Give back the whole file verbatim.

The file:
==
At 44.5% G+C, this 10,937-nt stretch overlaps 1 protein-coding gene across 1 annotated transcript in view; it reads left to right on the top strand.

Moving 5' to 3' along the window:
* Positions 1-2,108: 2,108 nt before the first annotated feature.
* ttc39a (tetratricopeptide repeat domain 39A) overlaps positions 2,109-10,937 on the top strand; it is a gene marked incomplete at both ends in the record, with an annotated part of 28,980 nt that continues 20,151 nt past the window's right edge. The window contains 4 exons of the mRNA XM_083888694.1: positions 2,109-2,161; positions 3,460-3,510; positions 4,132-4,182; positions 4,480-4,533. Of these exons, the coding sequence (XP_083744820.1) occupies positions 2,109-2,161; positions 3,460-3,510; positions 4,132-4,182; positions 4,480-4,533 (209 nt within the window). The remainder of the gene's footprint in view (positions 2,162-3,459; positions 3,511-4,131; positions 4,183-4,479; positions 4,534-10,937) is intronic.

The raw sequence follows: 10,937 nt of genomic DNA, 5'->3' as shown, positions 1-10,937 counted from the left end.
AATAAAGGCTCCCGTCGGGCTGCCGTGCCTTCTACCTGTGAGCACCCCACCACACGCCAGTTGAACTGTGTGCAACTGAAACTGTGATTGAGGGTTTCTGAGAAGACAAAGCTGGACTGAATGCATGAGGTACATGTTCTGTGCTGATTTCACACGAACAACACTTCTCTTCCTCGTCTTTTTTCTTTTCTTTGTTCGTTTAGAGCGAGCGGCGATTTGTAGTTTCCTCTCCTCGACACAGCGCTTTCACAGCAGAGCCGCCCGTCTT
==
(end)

At 44.5% G+C, this 10,937-nt stretch overlaps 1 protein-coding gene across 1 annotated transcript in view; it reads left to right on the top strand.

Moving 5' to 3' along the window:
* Positions 1-2,108: 2,108 nt before the first annotated feature.
* ttc39a (tetratricopeptide repeat domain 39A) overlaps positions 2,109-10,937 on the top strand; it is a gene marked incomplete at both ends in the record, with an annotated part of 28,980 nt that continues 20,151 nt past the window's right edge. The window contains 4 exons of the mRNA XM_083888694.1: positions 2,109-2,161; positions 3,460-3,510; positions 4,132-4,182; positions 4,480-4,533. Of these exons, the coding sequence (XP_083744820.1) occupies positions 2,109-2,161; positions 3,460-3,510; positions 4,132-4,182; positions 4,480-4,533 (209 nt within the window). The remainder of the gene's footprint in view (positions 2,162-3,459; positions 3,511-4,131; positions 4,183-4,479; positions 4,534-10,937) is intronic.

The raw sequence follows: 10,937 nt of genomic DNA, 5'->3' as shown, positions 1-10,937 counted from the left end.
AATAAAGGCTCCCGTCGGGCTGCCGTGCCTTCTACCTGTGAGCACCCCACCACACGCCAGTTGAACTGTGTGCAACTGAAACTGTGATTGAGGGTTTCTGAGAAGACAAAGCTGGACTGAATGCATGAGGTACATGTTCTGTGCTGATTTCACACGAACAACACTTCTCTTCCTCGTCTTTTTTCTTTTCTTTGTTCGTTTAGAGCGAGCGGCGATTTGTAGTTTCCTCTCCTCGACACAGCGCTTTCACAGCAGAGCCGCCCGTCTT